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Bayfield seniors cut ribbon on new senior center
12/19/2008 By: Carole McWilliams
Bayfield senior citizens, community officials, and many other well-wishers packed the new Bayfield Senior Center last Friday afternoon for a ceremonial ribbon cutting and recognition of donors who helped make the long awaited center a reality.
The new building is southeast of the rodeo arena on land donated by La Plata County.
One of the most common reactions last Friday was that the building is really impressive, very nice, and a lot bigger inside than it looks from the outside.
Besides the large dining hall, the center has a full commercial kitchen with walk-in cooler and freezer, a warming kitchen available for other community groups that can rent the center, a large sitting porch on the south side overlooking the river, a sitting room with fireplace and TV, meeting rooms, and offices.
Three of the most senior seniors, Jewell LePlatt, Sybilee Phillips, and Marge Forsythe, took charge of the ribbon cutting. Bayfield Mayor Rick Smith defined "senior" as "a person having years of experience filled with wisdom and insight, and they are doers." The new building is evidence of that, he said.
Local seniors have been pushing for their own space for years. They’ve been limited to once-a-week lunches on Fridays at the old mid school cafeteria on South Street. Many of the seniors helped build or were in school when community members built the old gym and cafeteria in the late 1940s.
They have had to do set up and take down for the Friday lunches. They wanted to have lunches more days each week, and they wanted more time to socialize. Now they have it.
County Commissioner Wally White, known for his silver ponytail, claimed status as a senior because he just turned 66 and just had a hip replacement.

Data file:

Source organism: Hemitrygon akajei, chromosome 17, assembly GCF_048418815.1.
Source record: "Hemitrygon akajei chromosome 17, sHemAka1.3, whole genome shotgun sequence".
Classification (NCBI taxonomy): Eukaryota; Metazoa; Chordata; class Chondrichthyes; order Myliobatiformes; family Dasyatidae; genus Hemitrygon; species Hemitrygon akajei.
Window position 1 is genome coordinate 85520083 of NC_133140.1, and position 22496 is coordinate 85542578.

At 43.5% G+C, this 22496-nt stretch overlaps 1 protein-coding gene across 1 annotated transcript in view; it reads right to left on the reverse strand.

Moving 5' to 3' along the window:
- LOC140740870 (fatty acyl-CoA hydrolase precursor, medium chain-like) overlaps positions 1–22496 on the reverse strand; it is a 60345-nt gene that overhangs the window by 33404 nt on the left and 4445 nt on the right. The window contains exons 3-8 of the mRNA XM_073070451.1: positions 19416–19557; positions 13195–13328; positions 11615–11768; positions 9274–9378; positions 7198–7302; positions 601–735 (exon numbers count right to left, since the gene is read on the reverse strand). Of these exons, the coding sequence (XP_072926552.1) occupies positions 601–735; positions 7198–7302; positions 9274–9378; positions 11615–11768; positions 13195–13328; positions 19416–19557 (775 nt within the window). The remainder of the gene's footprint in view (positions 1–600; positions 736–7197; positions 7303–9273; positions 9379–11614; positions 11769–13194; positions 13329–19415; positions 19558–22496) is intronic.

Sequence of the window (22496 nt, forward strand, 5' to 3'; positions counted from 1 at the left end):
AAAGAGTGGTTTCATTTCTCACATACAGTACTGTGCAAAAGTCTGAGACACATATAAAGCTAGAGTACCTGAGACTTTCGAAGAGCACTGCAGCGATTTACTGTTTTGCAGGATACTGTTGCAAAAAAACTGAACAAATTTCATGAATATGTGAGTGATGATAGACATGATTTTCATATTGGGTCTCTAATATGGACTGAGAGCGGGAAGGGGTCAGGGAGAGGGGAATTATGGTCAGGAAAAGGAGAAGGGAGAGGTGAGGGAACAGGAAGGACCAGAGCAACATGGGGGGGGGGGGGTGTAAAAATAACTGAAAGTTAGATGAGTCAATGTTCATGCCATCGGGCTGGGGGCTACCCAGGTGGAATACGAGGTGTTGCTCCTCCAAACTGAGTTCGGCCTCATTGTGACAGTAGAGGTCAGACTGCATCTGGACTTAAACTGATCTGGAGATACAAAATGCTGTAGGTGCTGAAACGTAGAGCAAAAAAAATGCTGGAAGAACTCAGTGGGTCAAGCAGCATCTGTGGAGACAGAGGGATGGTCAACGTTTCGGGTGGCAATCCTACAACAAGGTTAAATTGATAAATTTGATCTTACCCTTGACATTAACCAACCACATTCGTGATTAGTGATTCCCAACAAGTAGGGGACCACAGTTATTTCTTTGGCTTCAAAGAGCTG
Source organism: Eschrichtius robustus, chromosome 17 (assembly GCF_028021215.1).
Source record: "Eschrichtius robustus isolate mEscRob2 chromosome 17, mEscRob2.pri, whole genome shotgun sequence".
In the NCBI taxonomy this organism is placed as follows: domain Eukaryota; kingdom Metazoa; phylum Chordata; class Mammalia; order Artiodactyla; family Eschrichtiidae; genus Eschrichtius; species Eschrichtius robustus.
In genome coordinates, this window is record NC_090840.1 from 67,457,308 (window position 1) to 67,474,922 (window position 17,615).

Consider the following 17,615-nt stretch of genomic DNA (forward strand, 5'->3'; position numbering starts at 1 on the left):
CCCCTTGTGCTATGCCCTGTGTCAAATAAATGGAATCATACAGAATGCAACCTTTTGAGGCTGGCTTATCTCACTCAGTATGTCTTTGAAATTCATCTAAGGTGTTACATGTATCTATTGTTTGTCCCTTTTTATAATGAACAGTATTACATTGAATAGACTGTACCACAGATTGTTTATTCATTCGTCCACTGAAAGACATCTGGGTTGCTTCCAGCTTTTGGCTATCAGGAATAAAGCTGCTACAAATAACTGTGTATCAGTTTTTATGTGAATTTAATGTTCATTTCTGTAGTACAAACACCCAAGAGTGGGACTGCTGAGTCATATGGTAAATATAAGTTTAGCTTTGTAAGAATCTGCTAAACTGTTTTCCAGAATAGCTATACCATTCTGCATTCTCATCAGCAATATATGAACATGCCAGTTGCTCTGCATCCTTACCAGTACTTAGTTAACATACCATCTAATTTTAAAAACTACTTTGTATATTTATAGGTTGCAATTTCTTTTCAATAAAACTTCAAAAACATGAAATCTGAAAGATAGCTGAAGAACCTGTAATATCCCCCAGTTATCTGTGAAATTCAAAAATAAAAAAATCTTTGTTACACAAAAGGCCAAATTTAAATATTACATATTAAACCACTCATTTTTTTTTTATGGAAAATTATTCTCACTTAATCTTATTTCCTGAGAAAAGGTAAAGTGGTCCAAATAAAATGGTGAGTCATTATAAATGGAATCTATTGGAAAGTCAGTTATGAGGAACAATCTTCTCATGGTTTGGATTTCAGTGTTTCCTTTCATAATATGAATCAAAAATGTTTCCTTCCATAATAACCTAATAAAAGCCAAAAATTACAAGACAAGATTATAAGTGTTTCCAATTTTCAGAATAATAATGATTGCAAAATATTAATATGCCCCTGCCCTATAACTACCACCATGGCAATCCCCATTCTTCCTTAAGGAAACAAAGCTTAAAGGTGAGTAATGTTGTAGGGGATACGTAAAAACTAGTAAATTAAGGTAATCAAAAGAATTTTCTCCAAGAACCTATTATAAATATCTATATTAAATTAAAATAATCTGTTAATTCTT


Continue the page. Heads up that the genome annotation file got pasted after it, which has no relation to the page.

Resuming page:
“We loved the collaborative efforts we have had with Bayfield,” White said. “Without all of you, this wouldn’t have happened.” He joked, “We’ll need to keep all the Durango seniors from coming out here.”
Town manager Justin Clifton noted the many large and small donors who helped pay for the $1.6 million building. The town contributed $250,000. The county contributed another $250,000 plus the land.
The town got a $700,000 grant from the State Department of Local Affairs, and grants from private foundations – the Gates Family Fund, Daniels Foundation, El Pomar, Boettcher Foundation, and Adolph Coors Foundation.
Clifton said the local contributions were the most special. There were six donors of $10,000 or more (money or in-kind) - First National Bank, Lewis True Value, LPEA, Southwest Ag, Southern Ute Indian Tribe, and BP.
Clifton noted that BP had already given $1 million to the Regional Housing Alliance this year, so he was hesitant to ask them. But the project was about $14,000 short. Hesitantly he asked if BP might help with that. They gave $20,000, he said.
The next tier of donors included FCI Construction, the Ballantine Family Fund, Pine Valley Foursquare Church, Brenda’s Old West Café, which hosted a spaghetti dinner fundraiser, Alpine Bank, the Calvary Crusaders, Bayfield Lions Club, and Pine River Centennial Rotary.
Many other individuals, businesses, and community groups also donated, Clifton said. “Everybody stepped up to do something.”
The seniors’ first Friday lunch in the new building is a Christmas lunch and party today. Regular lunches will start on Jan. 9, with bingo after lunch. Starting on Jan. 14, the center will be open with lunches on Wednesdays as well as Fridays from 9 a.m. to 3 p.m.
The building will be available for rent to other community groups when the seniors aren’t using it. The rent schedule hasn’t been determined yet. For now the contact person on that is Ryan at the town parks and rec department, 884-9034.